For the second year in a row, we’ve included a list of endangered sites around the world, ranging from the acropolis at the Hellenistic city of Barikot in Pakistan’s troubled Swat Valley to a prehistoric stone mound in Alabama that was destroyed during construction of a Walmart megastore. Go to list…

 

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Top 10 Discoveries of 2008

Volume 62 Number 1, January/February 2009

For some archaeology buffs, 2008 will always be the year of Indiana Jones and the Kingdom of the Crystal Skull. And we have to admit we were glad to see Indiana back in action again after a 20-year absence (we loved it when he name-checked legendary Australian archaeologist V. Gordon Childe). But we did have some quibbles with the film; let’s just say we’re not big fans of the theory that aliens invented agriculture and leave it at that.

We also got more letters on our "Indy Spirit Awards" (May/June 2008), a list of archaeologists who embody the adventurous ethos of Indiana Jones, than we have for any other story in years. Most of them took us to task for failing to mention one or another larger-than-life archaeologist. We got enough background from these letters for a decade of profiles.

But as much as crystal skulls were the year’s most prominent "artifacts," we’re more likely to remember 2008 as the Year of the Earliest North American Coprolites (ancient human feces), or perhaps the Year of the Imperial Roman Marble Heads (two were unearthed in central Turkey). Both stories made our list of the most important discoveries of 2008.

Here you will find the other discoveries that really excited us, along with our first annual list of endangered archaeological sites—ranging from the great Indus city of Mohenjo-daro in Pakistan to the rock art of Utah’s Nine Mile Canyon.

Sadly, reports of site destruction seem to be just as frequent as announcements of important finds. That’s why we were heartened to learn that the world’s earliest oil paintings had been identified in caves in Afghanistan’s Bamiyan Valley, where the Taliban dynamited two colossal Buddha statues in 2001. Even with the world’s heritage disappearing at an alarming rate, there are still amazing discoveries to be made.

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Sacred Maya Blue
Chichén Itzá, Mexico

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Wari Masked Mummy
Lima, Peru

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Kuttamuwa’s Soul
Zincirli, Turkey

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American Genes
North America

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Oldest Oil Paintings
Bamiyan, Afghanistan

 

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First European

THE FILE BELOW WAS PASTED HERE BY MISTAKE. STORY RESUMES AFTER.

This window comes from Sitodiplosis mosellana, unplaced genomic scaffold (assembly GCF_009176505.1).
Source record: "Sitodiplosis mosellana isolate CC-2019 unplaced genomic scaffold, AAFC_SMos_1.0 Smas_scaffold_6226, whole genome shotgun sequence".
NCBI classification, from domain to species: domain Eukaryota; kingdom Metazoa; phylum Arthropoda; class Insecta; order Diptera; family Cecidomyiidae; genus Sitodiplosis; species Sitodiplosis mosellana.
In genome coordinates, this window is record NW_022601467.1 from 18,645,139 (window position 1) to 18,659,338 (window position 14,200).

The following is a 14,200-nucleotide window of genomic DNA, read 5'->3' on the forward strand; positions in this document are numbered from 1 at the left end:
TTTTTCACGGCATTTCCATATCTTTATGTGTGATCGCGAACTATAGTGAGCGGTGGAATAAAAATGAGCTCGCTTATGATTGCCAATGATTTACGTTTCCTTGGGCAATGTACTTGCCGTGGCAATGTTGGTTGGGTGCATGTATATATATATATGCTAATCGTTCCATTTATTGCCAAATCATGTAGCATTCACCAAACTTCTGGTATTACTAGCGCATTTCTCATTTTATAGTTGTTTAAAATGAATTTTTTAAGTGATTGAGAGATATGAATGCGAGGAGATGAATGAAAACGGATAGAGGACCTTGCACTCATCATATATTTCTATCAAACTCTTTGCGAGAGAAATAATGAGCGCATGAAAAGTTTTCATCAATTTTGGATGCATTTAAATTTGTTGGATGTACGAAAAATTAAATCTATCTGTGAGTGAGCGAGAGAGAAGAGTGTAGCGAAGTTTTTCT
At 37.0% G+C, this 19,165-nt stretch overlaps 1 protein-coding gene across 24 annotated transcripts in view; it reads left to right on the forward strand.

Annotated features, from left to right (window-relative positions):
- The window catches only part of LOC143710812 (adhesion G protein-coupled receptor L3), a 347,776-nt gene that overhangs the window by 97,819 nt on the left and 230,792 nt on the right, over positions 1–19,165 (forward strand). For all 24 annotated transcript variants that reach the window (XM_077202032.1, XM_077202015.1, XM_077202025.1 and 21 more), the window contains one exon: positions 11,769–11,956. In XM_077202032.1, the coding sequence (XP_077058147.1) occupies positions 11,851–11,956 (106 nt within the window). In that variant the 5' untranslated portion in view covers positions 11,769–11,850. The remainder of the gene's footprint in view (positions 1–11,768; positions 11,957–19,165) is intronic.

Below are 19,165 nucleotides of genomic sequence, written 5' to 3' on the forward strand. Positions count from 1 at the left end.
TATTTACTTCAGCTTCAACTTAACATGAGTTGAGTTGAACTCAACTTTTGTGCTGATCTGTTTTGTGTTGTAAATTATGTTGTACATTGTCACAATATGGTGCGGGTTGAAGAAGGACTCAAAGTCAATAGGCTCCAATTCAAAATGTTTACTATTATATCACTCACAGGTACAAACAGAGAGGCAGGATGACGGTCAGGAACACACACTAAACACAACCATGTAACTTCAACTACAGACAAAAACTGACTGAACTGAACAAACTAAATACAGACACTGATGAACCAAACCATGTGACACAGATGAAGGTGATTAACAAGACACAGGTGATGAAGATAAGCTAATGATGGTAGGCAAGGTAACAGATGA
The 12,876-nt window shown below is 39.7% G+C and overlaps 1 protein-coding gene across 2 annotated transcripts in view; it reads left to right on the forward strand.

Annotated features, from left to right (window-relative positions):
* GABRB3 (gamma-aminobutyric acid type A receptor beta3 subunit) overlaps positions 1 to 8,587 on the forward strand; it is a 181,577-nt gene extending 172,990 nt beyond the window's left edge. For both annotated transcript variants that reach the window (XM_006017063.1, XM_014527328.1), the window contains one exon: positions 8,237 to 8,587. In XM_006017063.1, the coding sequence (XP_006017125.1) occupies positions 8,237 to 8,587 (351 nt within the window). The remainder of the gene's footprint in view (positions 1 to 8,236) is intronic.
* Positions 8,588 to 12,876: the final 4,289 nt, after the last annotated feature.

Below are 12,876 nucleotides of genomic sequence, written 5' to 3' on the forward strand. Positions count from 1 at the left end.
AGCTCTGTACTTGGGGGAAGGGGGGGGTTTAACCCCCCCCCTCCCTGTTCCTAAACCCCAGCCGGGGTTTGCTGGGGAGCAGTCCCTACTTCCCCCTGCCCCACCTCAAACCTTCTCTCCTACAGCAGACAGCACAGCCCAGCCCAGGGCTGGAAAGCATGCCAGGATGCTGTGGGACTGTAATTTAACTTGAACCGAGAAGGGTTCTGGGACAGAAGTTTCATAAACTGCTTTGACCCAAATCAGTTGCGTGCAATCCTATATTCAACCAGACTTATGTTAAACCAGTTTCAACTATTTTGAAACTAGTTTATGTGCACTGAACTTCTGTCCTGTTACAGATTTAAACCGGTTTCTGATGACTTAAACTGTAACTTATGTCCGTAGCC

Atapuerca, Spain

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Earliest Shoes
Tianyuan Cave, China

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Portuguese Indiaman
Namibia

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Imperial Colossi
Sagalassos, Turkey

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Origins of Whaling
Chukotka Peninsula, Russia

Listing the top or best discoveries for any year is somewhat problematic, and 2008 is no exception. In some cases, we haven’t been able to verify what could be major discoveries. In others, the findings were made over a period of years, so that pegging them to 2008 is not really appropriate. And there’s the basic fact that, while there was broad consensus, all of us at ARCHAEOLOGY had favorite discoveries or breakthroughs that our colleagues on the staff were not overwhelmed by. So, here is a selection of other important stories we considered for inclusion on the list, but for one reason or another did not.

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Ice Age Figurines
Zaraysk, Russia

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Reclining Buddhas
Bamiyan, Afghanistan

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Mammoths: Hitting
a Genetic Wall?

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Our Melting Heritage

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Human TB—
Tracking a Disease

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Can You Help
Identify this Roman?

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History Writ (and
Painted) Large

Under Threat

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Even as major discoveries were made throughout the year, important sites worldwide were threatened with imminent destruction. Our list is just a sampling of those that will be lost without intervention on an international scale. Go to list…

Digital Archaeology 2.0

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As more and more data go online, both laypeople and scholars are experiencing the world of archaeology in a way that would have been impossible just a few years ago. Read more…